A pioneering open innovation project to accelerate growth in large scale wood construction,
Metsa Wood’s Open Source Wood initiative is a call to action to architects, designers and engineers to join forces, share innovation and contribute knowledge about large-scale, modular wood construction. By creating an open innovation platform around modular wood construction, Metsa Wood’s aim is to connect the local wood construction industry with global knowledge to facilitate collaboration and growth.
Today the construction industry is dominated by two materials – steel and concrete. Only a fraction (5-10 percent) of global urban construction is wood, due in part to the fact that the industry is fragmented and local. Wood, however, is an optimal material for urban construction as it enables faster building processes; its lightness leads to more affordable structures and it is the most environmentally friendly building material, battling climate change through carbon storage
“Not enough knowledge about modular wood design and building is shared, so wood construction remains niche,” says Metsa Wood’s Executive Vice President Esa Kaikkonen. “There is plenty of innovation but it is difficult to find, so Open Source Wood is our solution. We believe that with open collaboration the industry can achieve significant growth.”
Inspired by open source ideology
The initiative takes its inspiration from open source ideology, championed by the software industry, to drive innovation further and faster, and to increase speed to market.
Metsa Wood is taking the first step by sharing its own intellectual property for modular Kerto(R) LVL wood elements, making them available freely for everyone.
Metsa Wood to award EUR30,000 in prize money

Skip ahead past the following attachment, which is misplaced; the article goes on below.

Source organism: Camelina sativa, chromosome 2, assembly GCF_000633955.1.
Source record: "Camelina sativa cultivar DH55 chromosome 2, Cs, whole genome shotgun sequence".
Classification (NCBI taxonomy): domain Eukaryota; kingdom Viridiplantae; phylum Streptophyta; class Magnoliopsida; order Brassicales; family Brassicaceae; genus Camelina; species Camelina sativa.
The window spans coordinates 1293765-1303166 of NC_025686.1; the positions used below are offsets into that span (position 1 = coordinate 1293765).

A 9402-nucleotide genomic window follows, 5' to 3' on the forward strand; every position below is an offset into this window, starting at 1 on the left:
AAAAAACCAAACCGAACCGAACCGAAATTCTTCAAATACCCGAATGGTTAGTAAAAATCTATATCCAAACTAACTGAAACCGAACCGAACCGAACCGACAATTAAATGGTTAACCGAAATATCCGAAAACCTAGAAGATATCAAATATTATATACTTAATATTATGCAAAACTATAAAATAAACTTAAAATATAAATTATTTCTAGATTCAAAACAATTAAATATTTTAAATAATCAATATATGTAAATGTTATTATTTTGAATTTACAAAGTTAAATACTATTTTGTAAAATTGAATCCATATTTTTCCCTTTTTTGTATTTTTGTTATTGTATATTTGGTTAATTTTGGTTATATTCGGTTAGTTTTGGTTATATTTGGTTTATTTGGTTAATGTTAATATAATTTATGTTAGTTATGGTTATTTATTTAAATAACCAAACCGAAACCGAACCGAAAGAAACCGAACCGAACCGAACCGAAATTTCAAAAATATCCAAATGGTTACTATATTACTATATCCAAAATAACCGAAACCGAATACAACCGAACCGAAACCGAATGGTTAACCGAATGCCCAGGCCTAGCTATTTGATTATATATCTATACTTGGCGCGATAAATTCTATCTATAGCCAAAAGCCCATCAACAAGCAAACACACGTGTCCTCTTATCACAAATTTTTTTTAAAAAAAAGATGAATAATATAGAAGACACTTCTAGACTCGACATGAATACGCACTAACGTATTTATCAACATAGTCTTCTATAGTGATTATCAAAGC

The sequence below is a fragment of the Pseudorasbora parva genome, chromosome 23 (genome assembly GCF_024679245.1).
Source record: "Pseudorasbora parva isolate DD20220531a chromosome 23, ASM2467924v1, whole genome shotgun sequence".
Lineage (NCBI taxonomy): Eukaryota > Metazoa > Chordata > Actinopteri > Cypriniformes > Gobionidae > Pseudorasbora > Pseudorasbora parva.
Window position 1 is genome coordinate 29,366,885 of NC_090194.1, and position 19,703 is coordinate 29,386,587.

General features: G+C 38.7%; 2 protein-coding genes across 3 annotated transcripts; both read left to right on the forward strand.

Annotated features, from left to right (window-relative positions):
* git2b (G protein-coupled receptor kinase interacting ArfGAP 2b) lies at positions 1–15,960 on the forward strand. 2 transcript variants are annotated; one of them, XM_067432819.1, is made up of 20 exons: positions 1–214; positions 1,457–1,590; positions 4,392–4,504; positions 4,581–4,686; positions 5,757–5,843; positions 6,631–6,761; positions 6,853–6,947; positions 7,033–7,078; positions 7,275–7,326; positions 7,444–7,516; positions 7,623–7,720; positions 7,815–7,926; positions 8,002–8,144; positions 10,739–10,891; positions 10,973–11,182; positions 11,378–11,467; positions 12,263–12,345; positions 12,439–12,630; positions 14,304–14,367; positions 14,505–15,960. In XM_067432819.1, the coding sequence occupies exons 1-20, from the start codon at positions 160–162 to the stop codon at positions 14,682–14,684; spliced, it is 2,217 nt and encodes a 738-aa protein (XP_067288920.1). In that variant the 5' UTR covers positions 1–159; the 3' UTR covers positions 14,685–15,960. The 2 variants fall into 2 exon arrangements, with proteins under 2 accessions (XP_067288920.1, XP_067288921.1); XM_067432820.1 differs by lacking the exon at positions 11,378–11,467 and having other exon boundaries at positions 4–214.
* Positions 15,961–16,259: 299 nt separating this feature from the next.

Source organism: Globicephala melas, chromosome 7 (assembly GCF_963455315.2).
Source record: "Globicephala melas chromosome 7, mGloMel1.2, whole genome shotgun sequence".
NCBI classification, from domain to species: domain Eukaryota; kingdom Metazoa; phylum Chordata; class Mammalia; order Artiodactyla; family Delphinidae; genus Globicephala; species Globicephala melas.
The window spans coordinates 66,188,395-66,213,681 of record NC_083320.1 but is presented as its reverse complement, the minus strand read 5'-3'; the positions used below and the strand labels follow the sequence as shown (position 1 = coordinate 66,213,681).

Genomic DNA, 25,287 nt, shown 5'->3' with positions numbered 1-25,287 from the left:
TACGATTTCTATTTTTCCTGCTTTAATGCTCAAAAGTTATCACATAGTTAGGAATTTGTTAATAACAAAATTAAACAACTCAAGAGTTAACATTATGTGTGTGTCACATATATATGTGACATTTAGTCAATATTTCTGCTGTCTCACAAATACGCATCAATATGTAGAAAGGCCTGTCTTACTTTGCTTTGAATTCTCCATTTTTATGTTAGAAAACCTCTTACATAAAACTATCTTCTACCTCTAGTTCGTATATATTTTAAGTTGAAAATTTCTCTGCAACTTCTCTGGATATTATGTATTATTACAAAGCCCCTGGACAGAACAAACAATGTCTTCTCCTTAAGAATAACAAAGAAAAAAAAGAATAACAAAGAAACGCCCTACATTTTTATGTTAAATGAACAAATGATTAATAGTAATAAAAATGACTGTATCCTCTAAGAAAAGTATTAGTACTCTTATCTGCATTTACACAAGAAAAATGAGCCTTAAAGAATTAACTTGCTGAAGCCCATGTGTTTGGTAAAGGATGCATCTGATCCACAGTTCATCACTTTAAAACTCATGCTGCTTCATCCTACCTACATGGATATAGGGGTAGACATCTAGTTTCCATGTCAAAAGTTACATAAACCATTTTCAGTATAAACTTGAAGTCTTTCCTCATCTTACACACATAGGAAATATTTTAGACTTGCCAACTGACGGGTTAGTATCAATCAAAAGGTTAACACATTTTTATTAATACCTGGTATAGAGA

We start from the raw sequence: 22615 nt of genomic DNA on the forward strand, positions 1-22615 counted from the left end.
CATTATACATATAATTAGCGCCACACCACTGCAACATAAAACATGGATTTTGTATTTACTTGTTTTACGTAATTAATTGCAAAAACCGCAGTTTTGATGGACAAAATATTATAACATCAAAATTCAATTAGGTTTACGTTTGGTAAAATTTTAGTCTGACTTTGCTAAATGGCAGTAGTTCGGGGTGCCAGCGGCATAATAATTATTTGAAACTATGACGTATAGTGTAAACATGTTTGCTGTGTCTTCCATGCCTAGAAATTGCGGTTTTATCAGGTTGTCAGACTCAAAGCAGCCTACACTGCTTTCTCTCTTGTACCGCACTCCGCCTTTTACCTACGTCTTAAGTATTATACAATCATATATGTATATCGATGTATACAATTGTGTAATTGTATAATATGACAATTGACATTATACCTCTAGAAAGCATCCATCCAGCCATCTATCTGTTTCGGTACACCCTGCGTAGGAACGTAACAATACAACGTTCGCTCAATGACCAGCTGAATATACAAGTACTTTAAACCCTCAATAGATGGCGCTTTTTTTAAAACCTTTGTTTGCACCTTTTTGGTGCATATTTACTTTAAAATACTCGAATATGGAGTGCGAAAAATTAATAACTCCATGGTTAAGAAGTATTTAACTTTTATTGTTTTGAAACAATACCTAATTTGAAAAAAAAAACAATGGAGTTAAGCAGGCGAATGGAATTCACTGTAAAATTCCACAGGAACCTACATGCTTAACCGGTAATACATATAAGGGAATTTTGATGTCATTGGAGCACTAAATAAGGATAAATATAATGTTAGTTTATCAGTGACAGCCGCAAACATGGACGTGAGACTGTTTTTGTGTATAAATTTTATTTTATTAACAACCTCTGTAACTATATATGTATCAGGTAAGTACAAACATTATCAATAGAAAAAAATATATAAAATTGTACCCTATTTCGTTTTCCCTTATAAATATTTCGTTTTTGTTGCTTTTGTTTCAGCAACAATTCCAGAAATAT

Additionally, Metsa Wood will award innovation in modular element design by offering 30K Euro in prize money during 2017 to exceptional designs, submitted as part of the initiative, using its Kerto LVL material.
By 2050, approximately 70 percent of the world’s population is expected to live in urban areas. This means that we need living space for billions. At the same time, cities contribute to up to 70 percent of the total greenhouse gas emissions. One way to fight climate change is to make construction more sustainable and that’s possible when building with wood on a global scale.
“We fundamentally need to challenge the way we build,” says Eric Karsh, an engineer at Vancouver-based Equilibrium Consulting. “Timber technology is now progressing so fast that knowledge transfer is often the bottleneck. Those of us who have expertise have a responsibility to share, and the fastest way is an open source approach promoting knowledge and innovation from all corners of the world. That’s why Metsa Wood is launching the initiative and makes the first step in giving away knowledge and intellectual property for prefabricated elements, allowing systematic creativity and efficiency in building.”
Open Source Wood is a continuation of Metsa Wood’s project Plan B, launched in 2015 as an ambitious blueprint to explore the possibilities of using wood in urban construction.
Learn more about Open Source Wood and how you can participate at metsawood.com/opensourcewood